December 15, 2003
Most investors believe that companies operating in a socially responsible manner not only pose a lower investment risk, but that they also provide higher returns on investment, according to a recent survey.
Some 71% of the 600 investors surveyed said they agreed that ethical companies presented less of an investment risk, while 68% said that companies operating with a higher level of integrity deliver higher returns, the Calvert Group study found. Calvert is the largest family of socially responsible mutual funds in the U.S., accounting for some $9 billion in assets under management.
Some 92% of investors in the study want their financial advisers to research ethical as well as financial performance before making a recommendation, and 79% say they are more interested in corporate governance than they were two years ago, the last time Calvert conducted this study.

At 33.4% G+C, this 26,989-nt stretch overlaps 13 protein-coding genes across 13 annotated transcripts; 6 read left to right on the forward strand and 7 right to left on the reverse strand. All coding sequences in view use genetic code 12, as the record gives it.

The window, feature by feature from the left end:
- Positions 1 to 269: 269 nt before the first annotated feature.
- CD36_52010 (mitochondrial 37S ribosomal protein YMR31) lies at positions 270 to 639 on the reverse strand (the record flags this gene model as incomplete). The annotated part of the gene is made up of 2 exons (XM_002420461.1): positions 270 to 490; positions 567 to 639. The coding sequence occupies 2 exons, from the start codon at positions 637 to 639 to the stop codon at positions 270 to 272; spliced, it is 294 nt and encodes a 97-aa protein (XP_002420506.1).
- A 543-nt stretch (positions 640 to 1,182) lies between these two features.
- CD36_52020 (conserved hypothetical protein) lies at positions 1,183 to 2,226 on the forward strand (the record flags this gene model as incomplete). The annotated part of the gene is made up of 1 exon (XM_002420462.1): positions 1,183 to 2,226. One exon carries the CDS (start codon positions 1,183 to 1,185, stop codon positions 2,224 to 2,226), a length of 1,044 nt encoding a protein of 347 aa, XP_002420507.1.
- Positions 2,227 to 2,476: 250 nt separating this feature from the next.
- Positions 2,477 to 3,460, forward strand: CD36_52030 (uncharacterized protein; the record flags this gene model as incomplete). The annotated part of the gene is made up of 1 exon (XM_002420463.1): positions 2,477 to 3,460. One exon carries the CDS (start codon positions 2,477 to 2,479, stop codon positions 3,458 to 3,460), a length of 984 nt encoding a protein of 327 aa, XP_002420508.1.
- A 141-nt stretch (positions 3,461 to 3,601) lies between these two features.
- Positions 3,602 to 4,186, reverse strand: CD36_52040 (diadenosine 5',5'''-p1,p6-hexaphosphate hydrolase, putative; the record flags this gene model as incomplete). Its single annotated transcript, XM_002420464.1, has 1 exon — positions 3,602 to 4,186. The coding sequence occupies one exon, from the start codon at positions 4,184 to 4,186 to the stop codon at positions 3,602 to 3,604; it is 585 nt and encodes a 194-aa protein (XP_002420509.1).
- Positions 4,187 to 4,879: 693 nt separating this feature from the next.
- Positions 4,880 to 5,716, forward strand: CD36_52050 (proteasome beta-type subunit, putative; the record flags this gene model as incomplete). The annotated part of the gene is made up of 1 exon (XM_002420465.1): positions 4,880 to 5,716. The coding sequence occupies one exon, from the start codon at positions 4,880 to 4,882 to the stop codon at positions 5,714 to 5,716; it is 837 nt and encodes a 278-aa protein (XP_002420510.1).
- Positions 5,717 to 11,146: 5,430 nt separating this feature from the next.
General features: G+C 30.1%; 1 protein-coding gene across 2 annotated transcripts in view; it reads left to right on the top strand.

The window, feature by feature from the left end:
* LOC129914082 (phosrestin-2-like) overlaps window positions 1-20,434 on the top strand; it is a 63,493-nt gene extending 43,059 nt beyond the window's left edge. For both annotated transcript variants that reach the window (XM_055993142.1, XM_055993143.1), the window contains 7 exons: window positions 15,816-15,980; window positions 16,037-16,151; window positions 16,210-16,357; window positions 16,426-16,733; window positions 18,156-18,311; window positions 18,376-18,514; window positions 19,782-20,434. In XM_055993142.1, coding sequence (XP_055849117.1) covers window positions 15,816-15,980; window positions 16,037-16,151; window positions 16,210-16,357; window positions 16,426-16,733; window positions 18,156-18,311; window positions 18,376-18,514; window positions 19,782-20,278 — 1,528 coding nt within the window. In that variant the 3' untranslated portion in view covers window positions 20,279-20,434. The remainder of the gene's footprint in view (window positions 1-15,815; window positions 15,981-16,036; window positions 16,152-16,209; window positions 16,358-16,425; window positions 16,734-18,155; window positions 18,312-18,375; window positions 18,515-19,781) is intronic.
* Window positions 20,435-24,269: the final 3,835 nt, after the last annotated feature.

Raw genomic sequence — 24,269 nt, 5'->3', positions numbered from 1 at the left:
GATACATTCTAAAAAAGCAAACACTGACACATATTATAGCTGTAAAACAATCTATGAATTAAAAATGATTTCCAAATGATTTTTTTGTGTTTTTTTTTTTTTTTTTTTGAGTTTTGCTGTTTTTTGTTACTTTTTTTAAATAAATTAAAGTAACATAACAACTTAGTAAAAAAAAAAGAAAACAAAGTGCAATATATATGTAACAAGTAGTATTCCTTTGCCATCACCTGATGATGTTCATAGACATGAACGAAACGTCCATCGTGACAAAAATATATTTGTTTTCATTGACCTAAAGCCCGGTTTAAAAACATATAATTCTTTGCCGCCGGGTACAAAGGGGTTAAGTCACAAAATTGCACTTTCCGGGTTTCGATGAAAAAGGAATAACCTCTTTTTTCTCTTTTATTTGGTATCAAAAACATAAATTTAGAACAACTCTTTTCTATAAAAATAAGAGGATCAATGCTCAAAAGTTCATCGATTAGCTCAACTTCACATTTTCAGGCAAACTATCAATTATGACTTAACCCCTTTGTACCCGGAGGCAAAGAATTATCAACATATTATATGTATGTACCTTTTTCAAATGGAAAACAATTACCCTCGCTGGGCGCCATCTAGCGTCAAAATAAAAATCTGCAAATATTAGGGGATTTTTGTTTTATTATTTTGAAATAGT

Many investors are also seeking additional information about financial reporting and accounting issues at companies, spurred on by the fact that over three-quarters are less confident in the trustworthiness of corporate executives. Nearly two-thirds of investors feel the same way about the market as a whole.
To fix the problem, investors are generally in favor of corporate reforms that promote open and honest reporting, with a smaller number specifically targeting more reasonable executive compensation, greater shareholder voting and board diversity as areas that most need reform.
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